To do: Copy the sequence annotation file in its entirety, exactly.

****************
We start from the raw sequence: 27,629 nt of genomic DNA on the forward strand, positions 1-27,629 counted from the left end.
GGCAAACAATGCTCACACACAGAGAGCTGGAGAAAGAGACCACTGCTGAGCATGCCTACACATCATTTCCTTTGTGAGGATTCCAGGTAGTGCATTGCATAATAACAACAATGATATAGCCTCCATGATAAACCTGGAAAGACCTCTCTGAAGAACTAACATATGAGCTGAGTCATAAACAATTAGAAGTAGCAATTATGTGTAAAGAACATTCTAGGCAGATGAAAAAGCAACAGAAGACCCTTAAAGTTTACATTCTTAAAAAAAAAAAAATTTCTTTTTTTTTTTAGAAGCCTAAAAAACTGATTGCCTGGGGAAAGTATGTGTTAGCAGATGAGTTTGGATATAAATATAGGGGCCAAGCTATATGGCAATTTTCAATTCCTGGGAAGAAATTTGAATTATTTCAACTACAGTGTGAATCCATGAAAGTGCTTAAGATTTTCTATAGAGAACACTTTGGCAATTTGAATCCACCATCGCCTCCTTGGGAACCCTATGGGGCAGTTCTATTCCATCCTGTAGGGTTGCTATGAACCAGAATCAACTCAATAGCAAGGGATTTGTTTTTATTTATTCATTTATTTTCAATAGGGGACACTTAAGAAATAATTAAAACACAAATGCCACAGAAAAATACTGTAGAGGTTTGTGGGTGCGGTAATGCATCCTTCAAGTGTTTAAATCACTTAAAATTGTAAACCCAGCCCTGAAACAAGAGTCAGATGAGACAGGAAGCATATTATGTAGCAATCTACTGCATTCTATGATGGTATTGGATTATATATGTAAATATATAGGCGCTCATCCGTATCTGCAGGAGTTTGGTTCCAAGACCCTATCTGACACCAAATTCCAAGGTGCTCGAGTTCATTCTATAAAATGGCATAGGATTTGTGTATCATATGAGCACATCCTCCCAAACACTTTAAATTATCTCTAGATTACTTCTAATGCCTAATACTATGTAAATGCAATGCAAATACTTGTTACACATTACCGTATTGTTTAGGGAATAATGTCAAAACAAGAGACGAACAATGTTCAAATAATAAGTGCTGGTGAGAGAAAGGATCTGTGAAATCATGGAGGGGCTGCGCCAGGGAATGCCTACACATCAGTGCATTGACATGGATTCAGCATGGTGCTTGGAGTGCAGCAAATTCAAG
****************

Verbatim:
We start from the raw sequence: 27,629 nt of genomic DNA on the forward strand, positions 1-27,629 counted from the left end.
GGCAAACAATGCTCACACACAGAGAGCTGGAGAAAGAGACCACTGCTGAGCATGCCTACACATCATTTCCTTTGTGAGGATTCCAGGTAGTGCATTGCATAATAACAACAATGATATAGCCTCCATGATAAACCTGGAAAGACCTCTCTGAAGAACTAACATATGAGCTGAGTCATAAACAATTAGAAGTAGCAATTATGTGTAAAGAACATTCTAGGCAGATGAAAAAGCAACAGAAGACCCTTAAAGTTTACATTCTTAAAAAAAAAAAAATTTCTTTTTTTTTTTAGAAGCCTAAAAAACTGATTGCCTGGGGAAAGTATGTGTTAGCAGATGAGTTTGGATATAAATATAGGGGCCAAGCTATATGGCAATTTTCAATTCCTGGGAAGAAATTTGAATTATTTCAACTACAGTGTGAATCCATGAAAGTGCTTAAGATTTTCTATAGAGAACACTTTGGCAATTTGAATCCACCATCGCCTCCTTGGGAACCCTATGGGGCAGTTCTATTCCATCCTGTAGGGTTGCTATGAACCAGAATCAACTCAATAGCAAGGGATTTGTTTTTATTTATTCATTTATTTTCAATAGGGGACACTTAAGAAATAATTAAAACACAAATGCCACAGAAAAATACTGTAGAGGTTTGTGGGTGCGGTAATGCATCCTTCAAGTGTTTAAATCACTTAAAATTGTAAACCCAGCCCTGAAACAAGAGTCAGATGAGACAGGAAGCATATTATGTAGCAATCTACTGCATTCTATGATGGTATTGGATTATATATGTAAATATATAGGCGCTCATCCGTATCTGCAGGAGTTTGGTTCCAAGACCCTATCTGACACCAAATTCCAAGGTGCTCGAGTTCATTCTATAAAATGGCATAGGATTTGTGTATCATATGAGCACATCCTCCCAAACACTTTAAATTATCTCTAGATTACTTCTAATGCCTAATACTATGTAAATGCAATGCAAATACTTGTTACACATTACCGTATTGTTTAGGGAATAATGTCAAAACAAGAGACGAACAATGTTCAAATAATAAGTGCTGGTGAGAGAAAGGATCTGTGAAATCATGGAGGGGCTGCGCCAGGGAATGCCTACACATCAGTGCATTGACATGGATTCAGCATGGTGCTTGGAGTGCAGCAAATTCAAG